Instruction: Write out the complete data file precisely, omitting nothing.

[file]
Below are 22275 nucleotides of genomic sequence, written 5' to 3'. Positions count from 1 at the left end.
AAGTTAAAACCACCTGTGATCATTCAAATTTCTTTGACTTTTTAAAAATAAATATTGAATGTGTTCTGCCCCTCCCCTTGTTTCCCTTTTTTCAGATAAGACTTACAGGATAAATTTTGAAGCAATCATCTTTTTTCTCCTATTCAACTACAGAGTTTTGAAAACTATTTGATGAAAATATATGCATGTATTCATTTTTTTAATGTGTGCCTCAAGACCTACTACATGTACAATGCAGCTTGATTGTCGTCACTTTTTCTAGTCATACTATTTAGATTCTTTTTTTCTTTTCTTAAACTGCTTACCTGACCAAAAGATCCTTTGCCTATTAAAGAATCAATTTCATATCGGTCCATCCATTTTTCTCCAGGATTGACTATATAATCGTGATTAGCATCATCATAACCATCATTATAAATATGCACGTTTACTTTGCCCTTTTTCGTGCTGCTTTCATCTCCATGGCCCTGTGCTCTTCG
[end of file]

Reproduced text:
Below are 22275 nucleotides of genomic sequence, written 5' to 3'. Positions count from 1 at the left end.
AAGTTAAAACCACCTGTGATCATTCAAATTTCTTTGACTTTTTAAAAATAAATATTGAATGTGTTCTGCCCCTCCCCTTGTTTCCCTTTTTTCAGATAAGACTTACAGGATAAATTTTGAAGCAATCATCTTTTTTCTCCTATTCAACTACAGAGTTTTGAAAACTATTTGATGAAAATATATGCATGTATTCATTTTTTTAATGTGTGCCTCAAGACCTACTACATGTACAATGCAGCTTGATTGTCGTCACTTTTTCTAGTCATACTATTTAGATTCTTTTTTTCTTTTCTTAAACTGCTTACCTGACCAAAAGATCCTTTGCCTATTAAAGAATCAATTTCATATCGGTCCATCCATTTTTCTCCAGGATTGACTATATAATCGTGATTAGCATCATCATAACCATCATTATAAATATGCACGTTTACTTTGCCCTTTTTCGTGCTGCTTTCATCTCCATGGCCCTGTGCTCTTCG